“The plane dipped out of dazzling sunshine into a grey mass of cloud. Beads of rainwater scurried diagonally down the glass, trembling as they did so. The wing tip was obscured and revealed and obscured once again in rapid succession as the plane descended through the formless murk of cloud, until a darkened landscape was laid out beneath them.”
Arriving in a dark, damp Amsterdam, Alex isn’t convinced this trip will be any fun. His dad will be spending most of the time working and he’ll be bored. That is until he finds out Angelien, his dad’s editor’s daughter, has offered to keep him company. On their first day in the City Alex is attracted to a mask at an antiques market. However thus is no ordinary mask, and it seems to have a connection to Alex that he doesn’t even know himself.
What a strange and brilliant book. Through Dead Eyes captures the beauty and history of Amsterdam perfectly whilst adding a serious element of mystery and horror that you expect from an author of this calibre.
The book follows Alex’s adventures learning all about Amsterdam through Angelien, his dad’s editors daughter, who is a historian of the 17th century. It starts with Alex’s suspicions that all is not right with his hotel and specifically his room then when he is drawn to a mask in an antiques market and finds that it’s possible the mask belonged to the girl who lived in his hotel back when it was a house things get really odd. There’s some element of contemporary issues going on and mainly they are there to indicate that perhaps what Alex is seeing isn’t real and is part of the stress having to deal with other things in his life, but these things aren’t as good as the chill created from the horror part of the book so I was more focused on that.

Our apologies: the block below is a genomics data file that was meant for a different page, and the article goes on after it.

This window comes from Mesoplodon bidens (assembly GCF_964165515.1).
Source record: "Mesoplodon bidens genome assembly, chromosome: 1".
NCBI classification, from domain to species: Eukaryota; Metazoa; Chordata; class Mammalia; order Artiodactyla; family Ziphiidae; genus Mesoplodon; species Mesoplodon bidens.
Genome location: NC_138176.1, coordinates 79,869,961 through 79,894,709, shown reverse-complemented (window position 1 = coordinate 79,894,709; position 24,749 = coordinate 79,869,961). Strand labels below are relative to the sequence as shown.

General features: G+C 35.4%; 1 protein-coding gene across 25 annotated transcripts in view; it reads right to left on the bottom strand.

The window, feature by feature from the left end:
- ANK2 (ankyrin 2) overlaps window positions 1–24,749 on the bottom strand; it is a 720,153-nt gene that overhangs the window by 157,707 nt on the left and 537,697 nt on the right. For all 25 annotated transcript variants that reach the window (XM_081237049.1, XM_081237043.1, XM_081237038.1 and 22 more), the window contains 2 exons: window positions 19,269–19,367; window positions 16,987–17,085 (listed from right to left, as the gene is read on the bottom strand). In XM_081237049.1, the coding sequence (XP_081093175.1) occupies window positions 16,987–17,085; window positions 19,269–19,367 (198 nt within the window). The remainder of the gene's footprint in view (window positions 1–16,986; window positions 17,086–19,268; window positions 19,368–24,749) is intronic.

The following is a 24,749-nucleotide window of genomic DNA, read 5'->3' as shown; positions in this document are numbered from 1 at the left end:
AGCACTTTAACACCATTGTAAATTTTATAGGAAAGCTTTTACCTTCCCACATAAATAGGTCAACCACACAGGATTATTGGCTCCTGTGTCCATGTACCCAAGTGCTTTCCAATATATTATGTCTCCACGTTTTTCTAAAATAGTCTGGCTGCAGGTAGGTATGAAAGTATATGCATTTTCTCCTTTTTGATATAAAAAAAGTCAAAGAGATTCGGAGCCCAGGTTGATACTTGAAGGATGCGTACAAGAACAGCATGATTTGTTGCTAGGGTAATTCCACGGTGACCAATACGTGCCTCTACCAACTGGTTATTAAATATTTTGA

The characters were a little flat for me. I hated Dirk and Alex’s father was a tool. Alex himself seemed a little wet and ridiculously young, I’m not sure how old he was, from the story itself and what he thinks about Angelien I would guess around 17 but I think he acted more like 14. Saskia was nice but we don’t see her much and Angelien was interesting but I think she overreacted at the slightest of things which was a little ridiculous.
The book was short but well written, it was not my favourite Chris Priestley book, in fact it’s possible it’s at the end of the list but it’s worth a read anyway, especially if you enjoy a bit of a historical mystery which will chill you to the bones. I think my favourite part of the book was the last few chapters and I adored how it ending so if you think it’s going a little slow I really would recommend sticking with it.
Through Dead Eyes was published in paperback on March 14th by Bloomsbury children’s books. My copy was sent to me from the publisher in exchange for an honest review.
To buy the book or for more info please visit: